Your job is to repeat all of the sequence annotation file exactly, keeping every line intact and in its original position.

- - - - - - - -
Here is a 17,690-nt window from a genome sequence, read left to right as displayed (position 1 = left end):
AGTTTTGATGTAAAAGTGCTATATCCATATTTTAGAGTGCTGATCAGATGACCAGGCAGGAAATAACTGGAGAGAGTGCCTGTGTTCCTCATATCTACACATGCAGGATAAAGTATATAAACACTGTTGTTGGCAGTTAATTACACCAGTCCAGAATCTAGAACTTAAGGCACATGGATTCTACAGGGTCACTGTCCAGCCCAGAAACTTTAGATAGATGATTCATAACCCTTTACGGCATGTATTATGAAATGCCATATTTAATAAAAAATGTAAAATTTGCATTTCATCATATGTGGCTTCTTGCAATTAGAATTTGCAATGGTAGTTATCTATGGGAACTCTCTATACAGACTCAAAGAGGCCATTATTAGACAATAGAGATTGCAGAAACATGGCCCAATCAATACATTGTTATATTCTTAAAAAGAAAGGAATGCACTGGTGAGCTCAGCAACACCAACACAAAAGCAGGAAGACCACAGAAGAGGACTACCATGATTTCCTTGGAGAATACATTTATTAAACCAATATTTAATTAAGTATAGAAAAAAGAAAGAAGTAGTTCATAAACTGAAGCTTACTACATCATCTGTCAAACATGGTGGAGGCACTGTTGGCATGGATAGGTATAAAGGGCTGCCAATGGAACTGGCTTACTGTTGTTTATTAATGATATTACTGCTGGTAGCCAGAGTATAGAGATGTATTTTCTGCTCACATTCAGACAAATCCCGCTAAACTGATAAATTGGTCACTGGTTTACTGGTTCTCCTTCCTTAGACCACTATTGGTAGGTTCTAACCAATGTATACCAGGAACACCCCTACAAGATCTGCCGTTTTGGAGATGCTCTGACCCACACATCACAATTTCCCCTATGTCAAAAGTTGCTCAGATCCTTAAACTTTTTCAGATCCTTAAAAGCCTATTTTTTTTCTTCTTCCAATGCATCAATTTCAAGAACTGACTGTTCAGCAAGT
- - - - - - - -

Here is a 17,690-nt window from a genome sequence, read left to right as displayed (position 1 = left end):
AGTTTTGATGTAAAAGTGCTATATCCATATTTTAGAGTGCTGATCAGATGACCAGGCAGGAAATAACTGGAGAGAGTGCCTGTGTTCCTCATATCTACACATGCAGGATAAAGTATATAAACACTGTTGTTGGCAGTTAATTACACCAGTCCAGAATCTAGAACTTAAGGCACATGGATTCTACAGGGTCACTGTCCAGCCCAGAAACTTTAGATAGATGATTCATAACCCTTTACGGCATGTATTATGAAATGCCATATTTAATAAAAAATGTAAAATTTGCATTTCATCATATGTGGCTTCTTGCAATTAGAATTTGCAATGGTAGTTATCTATGGGAACTCTCTATACAGACTCAAAGAGGCCATTATTAGACAATAGAGATTGCAGAAACATGGCCCAATCAATACATTGTTATATTCTTAAAAAGAAAGGAATGCACTGGTGAGCTCAGCAACACCAACACAAAAGCAGGAAGACCACAGAAGAGGACTACCATGATTTCCTTGGAGAATACATTTATTAAACCAATATTTAATTAAGTATAGAAAAAAGAAAGAAGTAGTTCATAAACTGAAGCTTACTACATCATCTGTCAAACATGGTGGAGGCACTGTTGGCATGGATAGGTATAAAGGGCTGCCAATGGAACTGGCTTACTGTTGTTTATTAATGATATTACTGCTGGTAGCCAGAGTATAGAGATGTATTTTCTGCTCACATTCAGACAAATCCCGCTAAACTGATAAATTGGTCACTGGTTTACTGGTTCTCCTTCCTTAGACCACTATTGGTAGGTTCTAACCAATGTATACCAGGAACACCCCTACAAGATCTGCCGTTTTGGAGATGCTCTGACCCACACATCACAATTTCCCCTATGTCAAAAGTTGCTCAGATCCTTAAACTTTTTCAGATCCTTAAAAGCCTATTTTTTTTCTTCTTCCAATGCATCAATTTCAAGAACTGACTGTTCAGCAAGT